On a sheep hunt a few years ago my partner and I looked up this valley a couple miles and saw horns on a sheep from at far and we could see that they were defiantly not a little banana horn ram. With that thought in mind we took off. An hour or so later found us jogging up the valley after some significant elevation change, as I turned to look at my friend I noticed sheep 305 yards above us. Both rams, one obviously small and the other larger. Upon setting up the spotting scope I determined he was definitely not groomed on both sides, nor did he have full curl horns, but upon very close examination I could clearly count 9 rings. Boom and down went Mat's first ram. We waited for it to stop rolling then continued up the valley toward the original ram. When he was repotted it was decided that with horns 1.5" over the bridge of the nose on both sides he was legal as well and a couple of shots later we had ram number 2 down. All of the commotion attracted the attention of 2 of e other members of our group of 5 hunters, one had several years experience hunting sheep. As we retold the events of the hunt to them, the seasoned hunter responded that they had seen Mats ram and passed on it because it was definitely not legal. My bro was hunting with us on his very first sheep hunt and opted to stay up high and not come down to see the commotion. He spotted a ram and decided it was a legal ram as well and boom down went ram #3 in less than 1.5 hours. When we all got back together he told us he had shot one too I asked if it was legal and he responded that he thought so.. It's horns extend nearly 3" above the bridge of the nose so it should be. Hunter #4 never harvested his sheep, not due to lack of opportunity though. Upon sealing the outcome as expected of my sheep was "full curl and 9 years" my brothers " full curl and 12years". Mats on the other hand was "9 years, full curl, and broomed on both sides!" There doesnt seem to be any rhyme or reason to the "experts" who seal our horns. Mats horns were "rubbed" off some but still pointy on the ends and they would pass the broomstick test only once the hide was removed From the skull, even at angle I looked at them though they weren't full curl by F&G's pics in the regs. I'd post some pics but I can't seem to figure out how from my iPhone or iPad.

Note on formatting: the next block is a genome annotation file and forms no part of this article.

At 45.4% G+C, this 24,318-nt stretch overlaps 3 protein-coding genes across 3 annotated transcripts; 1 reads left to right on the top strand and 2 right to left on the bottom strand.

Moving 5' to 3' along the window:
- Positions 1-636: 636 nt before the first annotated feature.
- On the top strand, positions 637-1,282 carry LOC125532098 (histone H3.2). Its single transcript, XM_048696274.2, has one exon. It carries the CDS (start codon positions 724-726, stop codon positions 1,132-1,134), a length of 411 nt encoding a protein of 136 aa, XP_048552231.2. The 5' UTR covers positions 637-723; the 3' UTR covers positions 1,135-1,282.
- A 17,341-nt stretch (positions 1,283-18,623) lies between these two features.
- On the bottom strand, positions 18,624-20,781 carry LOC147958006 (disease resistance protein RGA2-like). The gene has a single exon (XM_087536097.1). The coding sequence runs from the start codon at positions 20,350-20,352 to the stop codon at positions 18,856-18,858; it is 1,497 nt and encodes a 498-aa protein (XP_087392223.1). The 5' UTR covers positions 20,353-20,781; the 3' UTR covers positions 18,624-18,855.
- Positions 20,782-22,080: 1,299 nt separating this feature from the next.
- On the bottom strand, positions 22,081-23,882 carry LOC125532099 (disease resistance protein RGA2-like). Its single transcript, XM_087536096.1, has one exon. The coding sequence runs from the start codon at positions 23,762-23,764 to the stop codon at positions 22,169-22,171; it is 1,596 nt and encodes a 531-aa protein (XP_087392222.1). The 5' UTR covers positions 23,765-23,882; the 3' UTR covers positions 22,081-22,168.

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    Moderator stid2677's Avatar